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Going back to 1901, Democratic presidents have averaged a 12.4% annualized return (S&P 500, Total Return) during their time in office versus only 6.9% for Republicans.
While presidents are often credited or blamed for stock market performance, the truth is that their policies (good or bad) have little to nothing to do with short-term stock market returns.
What is important to returns? Valuation when they enter office and multiple expansion/contraction during their tenure.
On average, Democrats have inherited an average CAPE ratio (or Shiller PE) of 14.9 versus 16.6 for Republicans. While not a huge differential, even this small edge was helpful as lower valuation tends to lead to higher future returns on average (see recent post here on valuation and forward returns).
Equally important, though, is the fact that multiples have expanded under Democratic presidencies by 23% (from 14.9 to 18.2) while multiples have contracted under Republicans by 12% (from 16.6 to 14.5).
Also, if we look at the table below, sorted by beginning valuation, you’ll notice that the four highest starting valuations all occurred during Republicans administrations.
The highest in history was under George W. Bush who started with a CAPE ratio of 37.0 (shortly after the Tech Bubble peak) only to see that fall to 15.2 when he left office after the Great Recession. Next was Herbert Hoover, who took office with a CAPE ratio of 27.1 and saw that fall to 7.8 after the Great Depression. Richard Nixon also inherited a relatively high CAPE Ratio of 21.2 and saw that fall to 10.4 after the 1973-74 Bear Market and Recession.
So you have the four worst Bear Markets in history (1929-32, 1973-74, 2000-02, and 2007-09) all occurring mostly under Republican administrations (Hoover, Nixon, and Bush II) that came to power with a high starting valuations. That almost entirely explains the performance differential.
The other big factor is that high starting valuations were not always an impediment for Democratic presidents. For example, Bill Clinton took office with a CAPE ratio of 20.3 and saw that expand to 37.0 when he left office. This expansion during the Tech Bubble was the major factor in producing the 17% annualized return during his time in office.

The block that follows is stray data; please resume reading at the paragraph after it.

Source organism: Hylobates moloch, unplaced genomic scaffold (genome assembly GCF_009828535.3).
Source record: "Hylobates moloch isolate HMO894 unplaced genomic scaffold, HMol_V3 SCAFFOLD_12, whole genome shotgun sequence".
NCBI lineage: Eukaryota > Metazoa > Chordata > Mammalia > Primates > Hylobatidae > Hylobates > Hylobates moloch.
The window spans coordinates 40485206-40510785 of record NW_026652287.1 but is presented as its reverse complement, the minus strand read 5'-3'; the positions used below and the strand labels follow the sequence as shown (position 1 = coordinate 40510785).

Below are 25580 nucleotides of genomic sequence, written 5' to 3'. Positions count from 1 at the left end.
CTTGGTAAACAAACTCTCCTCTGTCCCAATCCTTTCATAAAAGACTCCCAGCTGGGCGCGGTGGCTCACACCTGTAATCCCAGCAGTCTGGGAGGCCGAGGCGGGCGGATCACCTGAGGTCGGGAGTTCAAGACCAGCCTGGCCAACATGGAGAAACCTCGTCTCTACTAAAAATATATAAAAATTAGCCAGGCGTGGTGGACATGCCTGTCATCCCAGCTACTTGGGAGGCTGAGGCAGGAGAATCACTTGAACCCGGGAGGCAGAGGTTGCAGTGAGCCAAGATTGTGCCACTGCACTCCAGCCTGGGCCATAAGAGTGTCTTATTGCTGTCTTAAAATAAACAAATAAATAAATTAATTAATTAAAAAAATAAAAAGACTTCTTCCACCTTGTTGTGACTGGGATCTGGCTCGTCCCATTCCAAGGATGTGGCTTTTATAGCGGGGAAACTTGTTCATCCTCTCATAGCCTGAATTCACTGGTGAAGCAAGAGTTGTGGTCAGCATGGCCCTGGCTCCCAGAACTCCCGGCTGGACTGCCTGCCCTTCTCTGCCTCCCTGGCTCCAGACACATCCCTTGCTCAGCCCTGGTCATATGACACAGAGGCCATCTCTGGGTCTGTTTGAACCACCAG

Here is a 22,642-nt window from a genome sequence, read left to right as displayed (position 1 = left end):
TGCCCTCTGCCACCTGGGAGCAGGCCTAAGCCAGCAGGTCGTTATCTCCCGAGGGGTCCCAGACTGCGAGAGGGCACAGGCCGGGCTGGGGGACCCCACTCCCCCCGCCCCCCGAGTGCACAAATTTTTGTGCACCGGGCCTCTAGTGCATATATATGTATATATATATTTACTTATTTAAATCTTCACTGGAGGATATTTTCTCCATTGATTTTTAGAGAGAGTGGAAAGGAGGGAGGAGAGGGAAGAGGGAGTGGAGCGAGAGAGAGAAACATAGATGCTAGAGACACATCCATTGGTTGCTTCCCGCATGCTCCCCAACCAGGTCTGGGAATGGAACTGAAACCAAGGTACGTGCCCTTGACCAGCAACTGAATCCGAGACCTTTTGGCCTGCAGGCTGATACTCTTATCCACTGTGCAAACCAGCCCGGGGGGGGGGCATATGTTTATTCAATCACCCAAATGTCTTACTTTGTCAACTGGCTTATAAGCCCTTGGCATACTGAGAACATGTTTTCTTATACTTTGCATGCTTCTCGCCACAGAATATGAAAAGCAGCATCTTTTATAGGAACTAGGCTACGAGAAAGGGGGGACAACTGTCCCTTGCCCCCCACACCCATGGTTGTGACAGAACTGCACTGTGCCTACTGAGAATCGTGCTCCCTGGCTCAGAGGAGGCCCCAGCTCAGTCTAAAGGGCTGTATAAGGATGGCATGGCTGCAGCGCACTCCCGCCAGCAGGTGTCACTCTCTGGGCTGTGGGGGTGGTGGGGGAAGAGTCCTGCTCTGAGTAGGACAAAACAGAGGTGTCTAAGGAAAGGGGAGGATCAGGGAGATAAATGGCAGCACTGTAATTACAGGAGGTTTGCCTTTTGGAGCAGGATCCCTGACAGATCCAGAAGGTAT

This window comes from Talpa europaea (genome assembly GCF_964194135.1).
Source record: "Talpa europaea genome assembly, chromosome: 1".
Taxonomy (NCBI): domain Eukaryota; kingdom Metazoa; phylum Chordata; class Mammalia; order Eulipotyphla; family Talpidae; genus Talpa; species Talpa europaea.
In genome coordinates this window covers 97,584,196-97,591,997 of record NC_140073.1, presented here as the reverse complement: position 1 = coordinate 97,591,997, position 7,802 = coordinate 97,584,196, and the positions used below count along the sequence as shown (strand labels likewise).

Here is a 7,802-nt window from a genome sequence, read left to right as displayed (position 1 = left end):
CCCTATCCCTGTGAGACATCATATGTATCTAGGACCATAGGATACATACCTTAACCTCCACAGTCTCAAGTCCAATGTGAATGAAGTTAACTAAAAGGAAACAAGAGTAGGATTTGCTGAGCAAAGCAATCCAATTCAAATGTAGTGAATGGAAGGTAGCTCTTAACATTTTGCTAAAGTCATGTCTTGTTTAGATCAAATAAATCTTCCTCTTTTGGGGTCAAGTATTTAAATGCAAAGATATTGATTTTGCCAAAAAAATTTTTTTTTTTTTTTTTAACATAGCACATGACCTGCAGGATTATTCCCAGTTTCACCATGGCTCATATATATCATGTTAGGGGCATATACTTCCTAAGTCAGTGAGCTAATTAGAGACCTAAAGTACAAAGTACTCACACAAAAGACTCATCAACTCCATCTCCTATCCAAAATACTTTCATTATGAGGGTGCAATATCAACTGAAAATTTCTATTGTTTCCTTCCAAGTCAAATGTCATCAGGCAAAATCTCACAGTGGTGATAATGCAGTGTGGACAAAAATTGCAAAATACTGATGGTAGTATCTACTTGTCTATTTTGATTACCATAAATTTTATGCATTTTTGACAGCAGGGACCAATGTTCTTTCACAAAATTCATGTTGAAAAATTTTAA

LBJ also inherited a relatively high CAPE ratio of 20.7 in 1963 but did not see that ratio mean revert during his time in office but expand to 21.2. With strong earnings growth and a roughly 3% dividend yield during this period, the S&P 500 returned over 11% per year.
Valuation and the Next President
With a current CAPE ratio of 27.1 (above the 90th percentile historically), the next president is likely to inherit one of the highest starting valuations in history. Traditionally, that has meant below average returns going forward.
Additionally, the next president will take office after a 7+ year expansion when the longest expansion in U.S. history was 10 years.
In short, it is not likely to be easy going for the next president from a stock market or economic perspective. Which is to say that whoever the next president is may be looking at a single term, for they are likely to be blamed for poor stock market/economic performance even if that has nothing to do with their policies.
“To the victor goes the spoils” is an old political saying but in this case those spoils come with some heavy strings attached: the inheritance of a stock market with relatively high valuations and a long in the tooth economic expansion.
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This writing is for informational purposes only and does not constitute an offer to sell, a solicitation to buy, or a recommendation regarding any securities transaction, or as an offer to provide advisory or other services by Pension Partners, LLC in any jurisdiction in which such offer, solicitation, purchase or sale would be unlawful under the securities laws of such jurisdiction. The information contained in this writing should not be construed as financial or investment advice on any subject matter. Pension Partners, LLC expressly disclaims all liability in respect to actions taken based on any or all of the information on this writing.
Charlie Bilello is the Director of Research at Pension Partners, LLC, an investment advisor that manages mutual funds and separate accounts. He is the co-author of four award-winning research papers on market anomalies and investing. Mr. Bilello is responsible for strategy development, investment research and communicating the firm’s investment themes and portfolio positioning to clients. Prior to joining Pension Partners, he was the Managing Member of Momentum Global Advisors and previously held positions as a Credit, Equity and Hedge Fund Analyst at billion dollar alternative investment firms.
Mr. Bilello holds a J.D. and M.B.A. in Finance and Accounting from Fordham University and a B.A. in Economics from Binghamton University. He is a Chartered Market Technician (CMT) and a Member of the Market Technicians Association. Mr. Bilello also holds the Certified Public Accountant (CPA) certificate.
You can follow Charlie on twitter here.
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